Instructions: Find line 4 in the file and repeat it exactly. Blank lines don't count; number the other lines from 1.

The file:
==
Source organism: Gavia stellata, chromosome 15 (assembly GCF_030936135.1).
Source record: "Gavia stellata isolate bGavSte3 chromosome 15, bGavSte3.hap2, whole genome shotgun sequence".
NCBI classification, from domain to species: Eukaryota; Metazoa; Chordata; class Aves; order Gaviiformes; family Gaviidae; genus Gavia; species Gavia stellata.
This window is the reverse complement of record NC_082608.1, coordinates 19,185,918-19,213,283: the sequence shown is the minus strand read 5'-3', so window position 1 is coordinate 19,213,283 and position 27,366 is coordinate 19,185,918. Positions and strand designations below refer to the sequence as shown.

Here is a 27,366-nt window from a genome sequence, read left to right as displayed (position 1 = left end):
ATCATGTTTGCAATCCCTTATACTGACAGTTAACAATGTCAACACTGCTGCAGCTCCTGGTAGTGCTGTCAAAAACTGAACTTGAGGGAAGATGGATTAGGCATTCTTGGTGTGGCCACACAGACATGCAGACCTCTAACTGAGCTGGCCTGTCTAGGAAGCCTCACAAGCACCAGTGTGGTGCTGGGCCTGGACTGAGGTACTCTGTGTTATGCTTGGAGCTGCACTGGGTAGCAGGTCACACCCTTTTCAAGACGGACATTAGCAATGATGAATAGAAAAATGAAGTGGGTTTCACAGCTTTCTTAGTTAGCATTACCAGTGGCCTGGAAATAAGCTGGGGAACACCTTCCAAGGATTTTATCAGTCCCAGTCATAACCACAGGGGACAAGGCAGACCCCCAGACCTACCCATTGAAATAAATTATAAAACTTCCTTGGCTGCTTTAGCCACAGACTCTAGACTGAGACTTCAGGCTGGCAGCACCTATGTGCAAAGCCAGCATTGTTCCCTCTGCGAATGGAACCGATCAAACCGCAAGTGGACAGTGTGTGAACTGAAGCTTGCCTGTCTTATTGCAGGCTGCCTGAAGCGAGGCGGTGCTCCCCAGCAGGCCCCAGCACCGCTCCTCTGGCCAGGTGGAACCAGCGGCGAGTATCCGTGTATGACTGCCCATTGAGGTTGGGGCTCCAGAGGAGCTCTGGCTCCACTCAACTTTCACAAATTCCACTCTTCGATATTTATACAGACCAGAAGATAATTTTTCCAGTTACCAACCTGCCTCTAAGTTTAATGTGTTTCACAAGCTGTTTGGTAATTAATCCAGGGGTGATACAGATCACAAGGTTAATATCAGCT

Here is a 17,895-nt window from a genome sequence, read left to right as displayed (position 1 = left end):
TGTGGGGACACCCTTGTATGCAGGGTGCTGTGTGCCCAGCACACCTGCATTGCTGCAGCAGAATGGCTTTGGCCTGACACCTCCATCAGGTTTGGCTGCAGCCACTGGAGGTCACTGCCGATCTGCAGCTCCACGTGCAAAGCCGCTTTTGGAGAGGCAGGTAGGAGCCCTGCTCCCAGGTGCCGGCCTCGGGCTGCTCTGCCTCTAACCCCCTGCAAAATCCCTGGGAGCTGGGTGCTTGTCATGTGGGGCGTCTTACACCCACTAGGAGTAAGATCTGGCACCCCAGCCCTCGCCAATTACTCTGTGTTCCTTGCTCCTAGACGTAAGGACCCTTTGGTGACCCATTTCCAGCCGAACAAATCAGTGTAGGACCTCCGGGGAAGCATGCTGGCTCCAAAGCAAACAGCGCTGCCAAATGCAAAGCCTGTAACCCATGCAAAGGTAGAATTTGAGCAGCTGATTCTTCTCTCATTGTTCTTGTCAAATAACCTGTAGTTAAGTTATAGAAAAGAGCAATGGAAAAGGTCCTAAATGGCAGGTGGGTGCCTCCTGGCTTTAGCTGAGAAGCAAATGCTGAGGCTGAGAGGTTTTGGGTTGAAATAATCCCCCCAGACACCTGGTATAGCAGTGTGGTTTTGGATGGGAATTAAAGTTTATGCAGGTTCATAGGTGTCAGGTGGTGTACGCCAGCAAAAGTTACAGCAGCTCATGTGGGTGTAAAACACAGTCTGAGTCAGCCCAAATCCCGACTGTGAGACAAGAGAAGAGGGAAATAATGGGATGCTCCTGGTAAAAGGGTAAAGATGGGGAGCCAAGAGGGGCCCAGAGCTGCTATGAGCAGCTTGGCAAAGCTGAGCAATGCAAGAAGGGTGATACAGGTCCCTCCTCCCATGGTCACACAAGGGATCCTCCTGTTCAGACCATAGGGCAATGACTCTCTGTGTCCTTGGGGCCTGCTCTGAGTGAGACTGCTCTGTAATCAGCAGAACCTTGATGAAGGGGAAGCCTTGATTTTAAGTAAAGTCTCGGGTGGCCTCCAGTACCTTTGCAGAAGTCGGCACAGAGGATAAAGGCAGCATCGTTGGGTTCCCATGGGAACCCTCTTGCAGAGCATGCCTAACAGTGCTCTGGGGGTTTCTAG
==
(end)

This window is the reverse complement of record NC_082608.1, coordinates 19,185,918-19,213,283: the sequence shown is the minus strand read 5'-3', so window position 1 is coordinate 19,213,283 and position 27,366 is coordinate 19,185,918. Positions and strand designations below refer to the sequence as shown.